My last company helped businesses and brands build long-term relationships with customers. We were selling to ‘business’ buyers instead of ‘consumer’ buyers. But the story I told around the product was that there isn’t really any such things as the B2B or B2C categories. Instead, we proposed that at end of the day everything is H2H, or Human to Human. So, as business professionals, our primary goal should be improving the way we, as humans, can provide value to other humans – regardless whether that human carries a business wallet or a personal wallet.

All of this to say, I suspect that all your experience and skills in selling ideas should actually be a competitive advantage to you as you work on selling the idea of this thing.

Next Action

Can you maybe spend 10 minutes today writing down a list of tactics/habits that make you great at selling ideas, and then turn around and spend 10 minutes reframing those statements into tactics/habits for selling your thing?

10 Favorite books of all time, and one thing I learned from each

Eli francis 100644

I have a checklist of things I try to do every day. One of the tasks on that list is to make a list of 10 things. James Altucher convinced me of the value and Claudia Azula Altucher’s book, Become An Idea Machine: Because Ideas Are The Currency Of The 21st Century, gave me a framework.

Today’s prompt was to write down my favorite books of all time, and one thing I learned from each:

I would love to see your list.

Photo by Eli Francis

“Those whose past is legible will be exhorted to repeat it.”

/via Molly Sauter
/via Warren Ellis

Thomas Knoll, circa 1987?

I am that type of person who spends as much time adding things I already did to my calendar, as things I plan on doing.

And I am that type of person who spends more time jotting down tasks I just completed, than tasks I plan todo.

So what is the difference between the type of people who allow the past to create ruts in their future, and they type of people who grow and adapt based on a better understanding of their past?

Why isn’t Netflix scooping up all the truly great video store employees?

Dennis spent 25 years of his life becoming a knowledgable expert in everything movies. Streaming has a curation problem. Seems like a no-brainer to scoop these people up.

In the last days of the store, daily life at the store got pretty intense. Longtime customers were bereft. We tried to comfort them, explaining how our owner had ensured that our whole collection would soon be available at the public library — for free, even! It didn’t help much. Almost to a one, they had the same reply: “But you won’t be there to help us.”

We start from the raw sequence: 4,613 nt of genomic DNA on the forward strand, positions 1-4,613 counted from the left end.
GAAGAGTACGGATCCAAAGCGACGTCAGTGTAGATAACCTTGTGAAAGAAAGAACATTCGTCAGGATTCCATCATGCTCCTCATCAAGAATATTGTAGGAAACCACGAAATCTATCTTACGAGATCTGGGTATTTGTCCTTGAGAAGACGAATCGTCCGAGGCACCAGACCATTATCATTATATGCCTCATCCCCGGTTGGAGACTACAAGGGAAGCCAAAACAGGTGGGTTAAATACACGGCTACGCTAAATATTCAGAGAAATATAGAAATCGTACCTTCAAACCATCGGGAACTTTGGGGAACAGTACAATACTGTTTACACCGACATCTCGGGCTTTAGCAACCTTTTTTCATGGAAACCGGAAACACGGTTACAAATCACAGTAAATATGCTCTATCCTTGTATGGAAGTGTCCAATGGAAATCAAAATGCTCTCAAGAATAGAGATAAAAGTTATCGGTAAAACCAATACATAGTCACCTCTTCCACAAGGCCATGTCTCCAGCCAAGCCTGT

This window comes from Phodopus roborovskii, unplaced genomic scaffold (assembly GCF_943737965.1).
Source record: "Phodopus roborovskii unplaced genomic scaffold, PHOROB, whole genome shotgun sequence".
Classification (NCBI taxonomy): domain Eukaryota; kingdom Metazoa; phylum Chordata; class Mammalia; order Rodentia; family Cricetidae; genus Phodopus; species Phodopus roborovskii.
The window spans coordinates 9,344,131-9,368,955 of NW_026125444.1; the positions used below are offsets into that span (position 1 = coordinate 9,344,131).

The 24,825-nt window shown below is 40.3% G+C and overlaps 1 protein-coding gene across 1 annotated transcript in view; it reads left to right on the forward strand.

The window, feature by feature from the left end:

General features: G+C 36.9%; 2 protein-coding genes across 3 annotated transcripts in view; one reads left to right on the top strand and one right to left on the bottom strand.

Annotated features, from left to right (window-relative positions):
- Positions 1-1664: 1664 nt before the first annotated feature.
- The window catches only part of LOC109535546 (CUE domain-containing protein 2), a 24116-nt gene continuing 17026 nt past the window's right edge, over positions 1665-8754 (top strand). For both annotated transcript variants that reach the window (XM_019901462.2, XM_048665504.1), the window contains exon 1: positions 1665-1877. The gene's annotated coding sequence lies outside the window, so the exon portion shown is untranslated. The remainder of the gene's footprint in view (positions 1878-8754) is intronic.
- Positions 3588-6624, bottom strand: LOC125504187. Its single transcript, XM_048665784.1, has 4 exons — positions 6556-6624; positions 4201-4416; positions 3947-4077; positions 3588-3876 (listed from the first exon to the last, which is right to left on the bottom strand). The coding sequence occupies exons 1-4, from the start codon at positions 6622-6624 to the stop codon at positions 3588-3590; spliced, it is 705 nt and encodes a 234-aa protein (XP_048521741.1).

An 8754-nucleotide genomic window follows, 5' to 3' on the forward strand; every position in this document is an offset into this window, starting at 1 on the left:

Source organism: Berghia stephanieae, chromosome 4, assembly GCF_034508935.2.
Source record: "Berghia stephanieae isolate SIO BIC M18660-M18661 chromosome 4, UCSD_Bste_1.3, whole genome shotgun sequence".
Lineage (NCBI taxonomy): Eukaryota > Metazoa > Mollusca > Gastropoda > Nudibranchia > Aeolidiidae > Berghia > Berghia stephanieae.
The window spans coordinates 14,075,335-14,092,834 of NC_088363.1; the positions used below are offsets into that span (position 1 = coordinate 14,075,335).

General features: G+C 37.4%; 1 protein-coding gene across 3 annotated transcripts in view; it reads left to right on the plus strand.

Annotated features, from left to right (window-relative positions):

/via Dennis Perkins on

Put it on the calendar 

“The human species will have to populate a new planet within 100 years if it is to survive,” famed physicist Stephen Hawking, PhD says in “Expedition New Earth”

Reagardless which alternate facts you prefer to believe… setting up a plan B sounds like a good idea. I’d prefer that we figure out ways to take care of the planet we have, and follow through with those solutions. But, if I wanted to bet on the next big thing, it would be: any technology or program designed to help the human species populate a second or third new planet.

What would you bet on? 

Resilience as Strength

My boy is almost two. He runs toward the stairs on the deck. I can’t tell if he is going to slow down. I run to catch him. He stops at the top step and looks over the cliff of 3 steps to the ground.

He has his own table and chair set. A little wooden table and chairs that look all adult, but tiny. And if you turn your back to him for 7 seconds, he’s standing on a chair reaching for, well, anything. 

I can’t stop him from ever falling down. He will get bumps and bruises. And if I somehow managed to never let him fall, well, then he’d be all kinds of messed up for other reasons. 

No kid is gonna watch “13 Reasons Why” and be surprised, this is the life they live.

It’s only the rest of us, with school deep in the rearview mirror who will be shocked, that it’s still the same, growing up is so difficult, you don’t fit in, you don’t know who to turn to, you think about ending it…

/via the LefsetzLetter

Some of the strongest things are strong because they are resilient, not because they are immovable. Like buildings designed to flex and wiggle in an earthquake.

We’re about to start watching “13 Reasons Why”. And I don’t think it is going to be easy. We have personally lost people we love to suicide. It is in our lives and in our work. 

I don’t know how I will ever be able to let my kid walk into a highschool. But rather than being broken by the fear, I hope I can give him the gift of resilliance.